I’ll return to the operation and its outcomes in a bit, but it struck me that this situation has so many parallels with what I ask businesses and business leaders to do. I ask them to be vulnerable, to allow themselves to be open to challenge, to put their plans up for critique; often by junior members of their team.
I explain to them that its vital, if we are to find out where the risks are in their strategies and plans, to pressure test them and see where they creak. I explain that nobody can know everything, so lets use the people in the organization as a ‘combined intelligence’ to identify flaws, opportunities, and align internal stakeholders.
I explain that we used to do this in the military, even as senior leaders, trusting the views of the teams that worked for us, creating a ‘safe space’ in which we could allow their critique, but in a controlled manner.
Some people, in spite of these assurances, still struggle to be vulnerable. Many are really open to critique and see the benefits, but many aren’t. We talk about the need for them to trust their teams, but you can still see the nervousness it provokes in them.
I now understand this better than I did before. Having to face my own vulnerability helps me understand how difficult it can be.
The outcome for me was a happy one. The results came back and I was given the all clear.
Reflecting on this after a series of celebrations, it struck me that the operation I went through and the lessons it taught me might serve to help others:
- If you want to achieve remarkable outcomes, you have to be vulnerable and trust the people around you to help.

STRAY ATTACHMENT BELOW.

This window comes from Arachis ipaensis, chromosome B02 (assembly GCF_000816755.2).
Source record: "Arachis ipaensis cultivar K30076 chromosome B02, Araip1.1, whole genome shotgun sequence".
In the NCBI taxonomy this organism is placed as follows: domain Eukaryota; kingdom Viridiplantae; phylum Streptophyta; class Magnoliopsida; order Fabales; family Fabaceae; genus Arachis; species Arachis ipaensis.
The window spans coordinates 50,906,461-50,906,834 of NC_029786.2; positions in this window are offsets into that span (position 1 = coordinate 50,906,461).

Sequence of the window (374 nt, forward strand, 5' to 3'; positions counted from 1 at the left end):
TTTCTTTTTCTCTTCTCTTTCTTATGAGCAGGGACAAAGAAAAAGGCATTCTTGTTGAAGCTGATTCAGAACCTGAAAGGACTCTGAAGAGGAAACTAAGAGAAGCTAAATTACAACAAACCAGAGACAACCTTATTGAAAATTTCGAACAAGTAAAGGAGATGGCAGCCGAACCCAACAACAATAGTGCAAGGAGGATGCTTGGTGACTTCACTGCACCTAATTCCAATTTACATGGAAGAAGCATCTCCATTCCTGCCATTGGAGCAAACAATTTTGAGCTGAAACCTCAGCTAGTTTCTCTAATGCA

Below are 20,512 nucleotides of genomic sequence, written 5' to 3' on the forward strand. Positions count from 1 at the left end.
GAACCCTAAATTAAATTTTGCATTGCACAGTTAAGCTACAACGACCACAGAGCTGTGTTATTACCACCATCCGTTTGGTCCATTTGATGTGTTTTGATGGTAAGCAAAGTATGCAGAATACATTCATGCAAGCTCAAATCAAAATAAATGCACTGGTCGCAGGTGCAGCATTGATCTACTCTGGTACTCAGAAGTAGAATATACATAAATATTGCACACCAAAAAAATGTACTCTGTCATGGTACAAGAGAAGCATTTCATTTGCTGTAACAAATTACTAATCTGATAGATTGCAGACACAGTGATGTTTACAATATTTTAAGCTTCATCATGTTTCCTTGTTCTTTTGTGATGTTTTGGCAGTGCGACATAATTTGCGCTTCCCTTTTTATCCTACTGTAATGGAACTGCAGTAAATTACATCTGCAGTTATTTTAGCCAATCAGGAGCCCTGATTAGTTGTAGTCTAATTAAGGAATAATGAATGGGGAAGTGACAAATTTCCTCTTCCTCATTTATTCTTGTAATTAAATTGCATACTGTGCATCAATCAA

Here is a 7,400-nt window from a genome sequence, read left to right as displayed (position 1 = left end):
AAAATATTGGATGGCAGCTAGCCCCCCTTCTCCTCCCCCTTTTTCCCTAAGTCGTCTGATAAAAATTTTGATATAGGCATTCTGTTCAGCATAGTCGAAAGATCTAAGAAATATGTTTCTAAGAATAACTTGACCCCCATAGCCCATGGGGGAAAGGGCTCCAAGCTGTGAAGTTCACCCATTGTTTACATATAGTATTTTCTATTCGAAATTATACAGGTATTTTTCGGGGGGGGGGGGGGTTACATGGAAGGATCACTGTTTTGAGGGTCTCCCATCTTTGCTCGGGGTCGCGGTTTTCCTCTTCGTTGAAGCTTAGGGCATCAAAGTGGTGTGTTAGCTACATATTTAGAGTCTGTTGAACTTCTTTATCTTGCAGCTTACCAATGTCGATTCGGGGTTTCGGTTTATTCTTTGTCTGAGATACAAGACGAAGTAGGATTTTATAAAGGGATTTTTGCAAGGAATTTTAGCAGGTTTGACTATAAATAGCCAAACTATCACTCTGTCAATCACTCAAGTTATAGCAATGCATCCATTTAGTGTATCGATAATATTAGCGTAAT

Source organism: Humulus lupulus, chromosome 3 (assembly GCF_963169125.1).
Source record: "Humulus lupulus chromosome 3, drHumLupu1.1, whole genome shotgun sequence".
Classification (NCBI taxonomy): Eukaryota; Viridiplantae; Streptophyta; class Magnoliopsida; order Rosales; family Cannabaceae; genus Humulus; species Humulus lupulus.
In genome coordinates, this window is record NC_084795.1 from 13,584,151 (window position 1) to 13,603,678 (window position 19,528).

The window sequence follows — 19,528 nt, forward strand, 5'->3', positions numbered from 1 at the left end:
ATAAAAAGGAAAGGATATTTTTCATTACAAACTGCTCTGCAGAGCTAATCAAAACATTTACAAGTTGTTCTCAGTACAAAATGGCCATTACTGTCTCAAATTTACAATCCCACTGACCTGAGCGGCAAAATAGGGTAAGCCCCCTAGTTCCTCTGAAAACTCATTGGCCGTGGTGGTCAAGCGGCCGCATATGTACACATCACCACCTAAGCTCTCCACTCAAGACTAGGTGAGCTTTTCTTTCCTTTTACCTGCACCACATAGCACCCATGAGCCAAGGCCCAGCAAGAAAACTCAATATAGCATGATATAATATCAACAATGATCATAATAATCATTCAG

- Be patient with people when they are feeling vulnerable, build their confidence and help them face their ogres.
- Live life likes there’s no tomorrow; put the throttles to max and enjoy the ride.
Recently I discussed the parallels between strategising for business and strategising for a tumour on a interview for The Leadership Podcast. Listen here
I am deeply indebted to the amazing team at Derriford Hospital in Plymouth for their professionalism and humanity, and to my wife for her ceaseless love and devotion throughout a challenging time for us both.
About the author:
Chris Paton is the Managing Director at Quirk Solutions Ltd. A former Lieutenant Colonel in the Royal Marines, with a wealth of operational experience, Chris’ military career included advising on Afghan Strategy and plans to the Cabinet Office and National Security Council, and he was responsible for the design of the drawdown of the UK presence in Afghanistan. He saw active service in a wide range of places including Northern Ireland, Kosovo, Georgia and Afghanistan. View Craig’s full profile at Linkedin.
This article has been reproduced here with permission from the author. Title picture is not associated with the original writing.